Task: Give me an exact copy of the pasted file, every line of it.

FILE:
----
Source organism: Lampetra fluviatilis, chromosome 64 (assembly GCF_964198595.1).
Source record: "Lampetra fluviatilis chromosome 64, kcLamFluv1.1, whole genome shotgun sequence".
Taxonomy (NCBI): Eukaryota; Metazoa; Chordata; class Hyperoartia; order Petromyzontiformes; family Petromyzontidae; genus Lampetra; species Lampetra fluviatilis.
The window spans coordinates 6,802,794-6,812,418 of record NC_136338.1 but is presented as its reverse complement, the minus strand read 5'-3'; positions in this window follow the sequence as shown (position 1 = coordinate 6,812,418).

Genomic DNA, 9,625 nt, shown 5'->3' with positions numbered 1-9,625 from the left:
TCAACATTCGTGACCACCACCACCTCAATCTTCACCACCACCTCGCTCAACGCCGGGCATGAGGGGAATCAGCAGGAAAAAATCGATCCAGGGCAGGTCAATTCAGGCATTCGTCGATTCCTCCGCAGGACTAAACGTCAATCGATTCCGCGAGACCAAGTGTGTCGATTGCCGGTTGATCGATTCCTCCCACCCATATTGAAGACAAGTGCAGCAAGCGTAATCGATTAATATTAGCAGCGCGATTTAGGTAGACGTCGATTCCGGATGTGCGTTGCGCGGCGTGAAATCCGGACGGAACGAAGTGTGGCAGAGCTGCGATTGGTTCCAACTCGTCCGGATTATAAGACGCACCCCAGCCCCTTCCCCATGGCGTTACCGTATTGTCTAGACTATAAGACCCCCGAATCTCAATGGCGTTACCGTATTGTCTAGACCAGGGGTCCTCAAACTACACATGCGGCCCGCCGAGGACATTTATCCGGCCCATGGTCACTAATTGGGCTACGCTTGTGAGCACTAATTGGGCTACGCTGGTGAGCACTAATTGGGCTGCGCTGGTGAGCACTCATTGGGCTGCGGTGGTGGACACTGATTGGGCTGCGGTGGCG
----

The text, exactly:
Source organism: Lampetra fluviatilis, chromosome 64 (assembly GCF_964198595.1).
Source record: "Lampetra fluviatilis chromosome 64, kcLamFluv1.1, whole genome shotgun sequence".
Taxonomy (NCBI): Eukaryota; Metazoa; Chordata; class Hyperoartia; order Petromyzontiformes; family Petromyzontidae; genus Lampetra; species Lampetra fluviatilis.
The window spans coordinates 6,802,794-6,812,418 of record NC_136338.1 but is presented as its reverse complement, the minus strand read 5'-3'; positions in this window follow the sequence as shown (position 1 = coordinate 6,812,418).

Genomic DNA, 9,625 nt, shown 5'->3' with positions numbered 1-9,625 from the left:
TCAACATTCGTGACCACCACCACCTCAATCTTCACCACCACCTCGCTCAACGCCGGGCATGAGGGGAATCAGCAGGAAAAAATCGATCCAGGGCAGGTCAATTCAGGCATTCGTCGATTCCTCCGCAGGACTAAACGTCAATCGATTCCGCGAGACCAAGTGTGTCGATTGCCGGTTGATCGATTCCTCCCACCCATATTGAAGACAAGTGCAGCAAGCGTAATCGATTAATATTAGCAGCGCGATTTAGGTAGACGTCGATTCCGGATGTGCGTTGCGCGGCGTGAAATCCGGACGGAACGAAGTGTGGCAGAGCTGCGATTGGTTCCAACTCGTCCGGATTATAAGACGCACCCCAGCCCCTTCCCCATGGCGTTACCGTATTGTCTAGACTATAAGACCCCCGAATCTCAATGGCGTTACCGTATTGTCTAGACCAGGGGTCCTCAAACTACACATGCGGCCCGCCGAGGACATTTATCCGGCCCATGGTCACTAATTGGGCTACGCTTGTGAGCACTAATTGGGCTACGCTGGTGAGCACTAATTGGGCTGCGCTGGTGAGCACTCATTGGGCTGCGGTGGTGGACACTGATTGGGCTGCGGTGGCG